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Writing What You Know

The Power of Words

Words can stimulate intense emotion, thought, and creative ideas.

By Lisa Collazo, LCSW | Posted June 1, 2007 | Updated May 27, 2019

"Words, so innocent and powerless…when standing in a dictionary, how potent for good or evil they become in the hands of one who knows how to combine them." —Nathaniel Hawthorne (1804-1864) American Novelist

Words are powerful things. They can stimulate intense emotion, thought and creative ideas for the writer to form into their very own work in progress. Words communicate who we are, our perceptions of the world and our role in it.

I love words. I enjoy reading them, voicing them and digesting them into my vocabulary. When I hear a word that resonates with me, I become giddy and eagerly slip the word into my language pocket — feeling a sense of disappointment for not discovering it on my own. I then take it upon myself to use that word as often as I can. This can be challenging when my seven-year old son asks with annoyance, "Why do you always say that word, Mommy?" To hold his interest, I'll suggest he share a favorite word with me, and we make a game of it. A recent favorite word of mine is serenity. I seem to be drawn to 's' words for some reason. Solitude and spirituality are other words I enjoy.

I'm convinced it's not an accident that I'm drawn to words that trigger what I want to feel or experience in my life. It's during the tough times that I need to be careful with my words. I'm learning how quickly I can fall into a funk if I'm not conscious of my word choice. I believe it's natural to slip into thinking negative thoughts when we're feeling like our lives are disorganized, stressful and uneventful. It's moments like these that words like "stupid", "uncreative" and "unoriginal" creep in. I've discovered the best remedy to deal with this is to create mini-mantras throughout the day such as "I deserve to feel serene today" or "I'm a complete human being on a spiritual path." I used to think it was corny, but I've been trying this consistently for months and it works for me.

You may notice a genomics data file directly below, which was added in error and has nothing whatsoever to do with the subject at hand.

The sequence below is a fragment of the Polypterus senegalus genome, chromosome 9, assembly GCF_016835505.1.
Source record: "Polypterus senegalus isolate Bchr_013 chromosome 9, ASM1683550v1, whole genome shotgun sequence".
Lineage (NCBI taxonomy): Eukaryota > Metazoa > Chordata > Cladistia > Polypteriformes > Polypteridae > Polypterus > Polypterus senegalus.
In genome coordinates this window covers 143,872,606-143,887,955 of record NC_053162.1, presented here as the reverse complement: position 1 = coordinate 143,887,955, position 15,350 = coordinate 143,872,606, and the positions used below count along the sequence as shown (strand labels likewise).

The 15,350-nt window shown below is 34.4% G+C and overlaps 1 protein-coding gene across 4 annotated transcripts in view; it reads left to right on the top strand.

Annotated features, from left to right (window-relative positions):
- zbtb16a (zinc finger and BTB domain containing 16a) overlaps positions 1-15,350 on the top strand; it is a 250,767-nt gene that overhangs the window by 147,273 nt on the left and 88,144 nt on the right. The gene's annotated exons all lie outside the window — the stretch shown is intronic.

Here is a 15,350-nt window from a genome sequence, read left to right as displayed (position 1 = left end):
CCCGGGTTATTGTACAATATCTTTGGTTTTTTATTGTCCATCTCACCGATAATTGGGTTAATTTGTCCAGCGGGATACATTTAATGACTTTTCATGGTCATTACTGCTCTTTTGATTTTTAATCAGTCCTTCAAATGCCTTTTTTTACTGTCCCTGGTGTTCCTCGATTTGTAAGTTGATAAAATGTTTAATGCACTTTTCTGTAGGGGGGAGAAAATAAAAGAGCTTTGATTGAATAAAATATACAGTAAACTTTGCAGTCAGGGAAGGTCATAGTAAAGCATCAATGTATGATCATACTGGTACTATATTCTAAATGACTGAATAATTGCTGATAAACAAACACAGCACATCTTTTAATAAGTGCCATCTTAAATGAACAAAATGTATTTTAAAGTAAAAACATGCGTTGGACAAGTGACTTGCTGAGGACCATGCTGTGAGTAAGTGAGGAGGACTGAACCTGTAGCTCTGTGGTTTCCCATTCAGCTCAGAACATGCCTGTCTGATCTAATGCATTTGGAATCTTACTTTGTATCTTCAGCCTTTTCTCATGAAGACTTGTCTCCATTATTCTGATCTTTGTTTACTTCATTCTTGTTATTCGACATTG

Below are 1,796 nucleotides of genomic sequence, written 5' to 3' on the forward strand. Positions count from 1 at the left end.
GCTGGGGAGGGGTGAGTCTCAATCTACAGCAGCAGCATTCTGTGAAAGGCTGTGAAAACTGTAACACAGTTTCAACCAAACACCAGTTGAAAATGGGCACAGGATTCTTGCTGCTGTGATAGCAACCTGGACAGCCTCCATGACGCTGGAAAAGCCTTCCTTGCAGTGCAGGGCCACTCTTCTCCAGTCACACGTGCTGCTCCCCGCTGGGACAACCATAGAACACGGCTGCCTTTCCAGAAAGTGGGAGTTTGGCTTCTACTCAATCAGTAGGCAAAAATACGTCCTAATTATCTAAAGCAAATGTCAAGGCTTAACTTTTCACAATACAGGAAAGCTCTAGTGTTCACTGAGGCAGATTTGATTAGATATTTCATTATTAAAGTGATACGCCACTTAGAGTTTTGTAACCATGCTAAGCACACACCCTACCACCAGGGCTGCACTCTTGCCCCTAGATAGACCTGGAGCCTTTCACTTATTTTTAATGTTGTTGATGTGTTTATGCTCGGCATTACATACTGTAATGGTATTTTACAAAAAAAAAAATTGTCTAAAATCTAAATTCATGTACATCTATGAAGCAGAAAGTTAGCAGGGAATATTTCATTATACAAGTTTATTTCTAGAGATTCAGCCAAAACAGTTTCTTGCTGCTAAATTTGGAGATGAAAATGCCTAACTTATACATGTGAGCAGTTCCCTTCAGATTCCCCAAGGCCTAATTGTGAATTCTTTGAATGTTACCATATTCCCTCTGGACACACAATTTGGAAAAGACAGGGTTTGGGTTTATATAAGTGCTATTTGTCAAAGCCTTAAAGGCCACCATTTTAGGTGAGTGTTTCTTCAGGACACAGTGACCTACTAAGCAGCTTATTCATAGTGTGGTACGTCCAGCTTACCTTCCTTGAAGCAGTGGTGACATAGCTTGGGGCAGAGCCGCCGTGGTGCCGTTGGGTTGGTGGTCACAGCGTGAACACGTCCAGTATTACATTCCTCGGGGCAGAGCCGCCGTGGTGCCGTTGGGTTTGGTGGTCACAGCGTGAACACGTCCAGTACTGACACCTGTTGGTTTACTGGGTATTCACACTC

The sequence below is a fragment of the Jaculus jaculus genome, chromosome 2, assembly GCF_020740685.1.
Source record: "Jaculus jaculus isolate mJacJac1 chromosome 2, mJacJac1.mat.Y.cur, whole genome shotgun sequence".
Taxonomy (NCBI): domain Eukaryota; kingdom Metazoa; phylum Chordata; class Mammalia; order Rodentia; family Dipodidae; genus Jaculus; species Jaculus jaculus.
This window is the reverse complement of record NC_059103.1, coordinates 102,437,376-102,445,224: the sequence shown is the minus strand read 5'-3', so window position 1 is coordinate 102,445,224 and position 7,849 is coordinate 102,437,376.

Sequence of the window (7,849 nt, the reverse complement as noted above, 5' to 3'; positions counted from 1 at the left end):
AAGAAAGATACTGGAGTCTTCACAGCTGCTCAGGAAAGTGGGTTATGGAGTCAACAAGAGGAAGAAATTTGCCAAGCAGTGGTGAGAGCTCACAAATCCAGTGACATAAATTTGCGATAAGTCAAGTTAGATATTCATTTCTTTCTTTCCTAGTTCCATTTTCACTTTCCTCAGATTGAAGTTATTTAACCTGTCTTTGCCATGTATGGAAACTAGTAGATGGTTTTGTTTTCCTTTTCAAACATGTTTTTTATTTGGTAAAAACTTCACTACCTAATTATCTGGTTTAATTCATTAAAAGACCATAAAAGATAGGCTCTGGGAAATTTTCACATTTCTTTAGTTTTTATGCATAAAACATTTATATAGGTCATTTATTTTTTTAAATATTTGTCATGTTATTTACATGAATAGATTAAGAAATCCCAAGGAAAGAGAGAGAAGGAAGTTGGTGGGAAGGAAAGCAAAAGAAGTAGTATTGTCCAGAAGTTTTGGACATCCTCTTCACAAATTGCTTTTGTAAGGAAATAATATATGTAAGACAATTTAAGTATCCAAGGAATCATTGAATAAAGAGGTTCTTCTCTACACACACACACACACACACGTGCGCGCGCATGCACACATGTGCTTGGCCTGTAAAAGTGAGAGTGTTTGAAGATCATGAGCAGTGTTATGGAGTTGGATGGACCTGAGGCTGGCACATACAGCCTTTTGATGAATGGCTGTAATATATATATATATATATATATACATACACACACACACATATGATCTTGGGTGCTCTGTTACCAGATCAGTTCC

A Powerful Word Vocabulary

Here are a few tips for opening up your own powerful word vocabulary:

  • Think of your favorite words. Why do they resonate with you?

  • Come up with 5 words that best describe who you are.

  • Catch yourself using a word that brings you into a negative place and ask yourself: "Is this really true?" This question will help you to become more conscious of your word choice.

Whether they simply slide off your tongue or move across the page, enjoy the process of becoming present to the power of words.

Copyright 2007, Lisa Collazo LCSW. All Rights Reserved.

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